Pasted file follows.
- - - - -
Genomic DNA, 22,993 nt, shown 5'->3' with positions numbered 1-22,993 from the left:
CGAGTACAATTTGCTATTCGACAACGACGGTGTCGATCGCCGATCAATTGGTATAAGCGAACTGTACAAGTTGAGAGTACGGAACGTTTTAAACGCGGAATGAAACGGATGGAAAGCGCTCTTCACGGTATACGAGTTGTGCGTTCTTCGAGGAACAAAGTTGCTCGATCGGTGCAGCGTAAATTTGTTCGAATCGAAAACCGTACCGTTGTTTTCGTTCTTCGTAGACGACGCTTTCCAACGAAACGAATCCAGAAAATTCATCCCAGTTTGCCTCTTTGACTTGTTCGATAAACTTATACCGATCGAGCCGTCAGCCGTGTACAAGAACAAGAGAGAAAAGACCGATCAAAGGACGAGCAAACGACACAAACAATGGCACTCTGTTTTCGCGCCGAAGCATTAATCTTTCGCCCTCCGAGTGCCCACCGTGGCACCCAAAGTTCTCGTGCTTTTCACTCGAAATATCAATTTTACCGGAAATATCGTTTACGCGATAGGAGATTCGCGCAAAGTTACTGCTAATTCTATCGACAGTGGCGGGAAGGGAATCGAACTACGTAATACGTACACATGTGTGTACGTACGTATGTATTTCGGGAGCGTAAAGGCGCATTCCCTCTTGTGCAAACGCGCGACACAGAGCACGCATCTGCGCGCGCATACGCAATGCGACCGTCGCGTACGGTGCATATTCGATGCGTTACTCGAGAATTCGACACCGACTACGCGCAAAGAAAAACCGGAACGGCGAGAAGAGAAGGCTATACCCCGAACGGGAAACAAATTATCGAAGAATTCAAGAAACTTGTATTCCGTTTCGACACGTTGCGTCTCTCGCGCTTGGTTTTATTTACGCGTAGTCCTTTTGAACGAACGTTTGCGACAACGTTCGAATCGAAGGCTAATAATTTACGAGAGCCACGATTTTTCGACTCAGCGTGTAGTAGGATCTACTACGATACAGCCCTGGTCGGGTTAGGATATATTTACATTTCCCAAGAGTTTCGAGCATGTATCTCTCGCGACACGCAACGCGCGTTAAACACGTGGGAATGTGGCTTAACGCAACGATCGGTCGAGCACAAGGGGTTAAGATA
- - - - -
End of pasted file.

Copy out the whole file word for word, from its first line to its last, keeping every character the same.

Genomic DNA, 22,993 nt, shown 5'->3' with positions numbered 1-22,993 from the left:
CGAGTACAATTTGCTATTCGACAACGACGGTGTCGATCGCCGATCAATTGGTATAAGCGAACTGTACAAGTTGAGAGTACGGAACGTTTTAAACGCGGAATGAAACGGATGGAAAGCGCTCTTCACGGTATACGAGTTGTGCGTTCTTCGAGGAACAAAGTTGCTCGATCGGTGCAGCGTAAATTTGTTCGAATCGAAAACCGTACCGTTGTTTTCGTTCTTCGTAGACGACGCTTTCCAACGAAACGAATCCAGAAAATTCATCCCAGTTTGCCTCTTTGACTTGTTCGATAAACTTATACCGATCGAGCCGTCAGCCGTGTACAAGAACAAGAGAGAAAAGACCGATCAAAGGACGAGCAAACGACACAAACAATGGCACTCTGTTTTCGCGCCGAAGCATTAATCTTTCGCCCTCCGAGTGCCCACCGTGGCACCCAAAGTTCTCGTGCTTTTCACTCGAAATATCAATTTTACCGGAAATATCGTTTACGCGATAGGAGATTCGCGCAAAGTTACTGCTAATTCTATCGACAGTGGCGGGAAGGGAATCGAACTACGTAATACGTACACATGTGTGTACGTACGTATGTATTTCGGGAGCGTAAAGGCGCATTCCCTCTTGTGCAAACGCGCGACACAGAGCACGCATCTGCGCGCGCATACGCAATGCGACCGTCGCGTACGGTGCATATTCGATGCGTTACTCGAGAATTCGACACCGACTACGCGCAAAGAAAAACCGGAACGGCGAGAAGAGAAGGCTATACCCCGAACGGGAAACAAATTATCGAAGAATTCAAGAAACTTGTATTCCGTTTCGACACGTTGCGTCTCTCGCGCTTGGTTTTATTTACGCGTAGTCCTTTTGAACGAACGTTTGCGACAACGTTCGAATCGAAGGCTAATAATTTACGAGAGCCACGATTTTTCGACTCAGCGTGTAGTAGGATCTACTACGATACAGCCCTGGTCGGGTTAGGATATATTTACATTTCCCAAGAGTTTCGAGCATGTATCTCTCGCGACACGCAACGCGCGTTAAACACGTGGGAATGTGGCTTAACGCAACGATCGGTCGAGCACAAGGGGTTAAGATA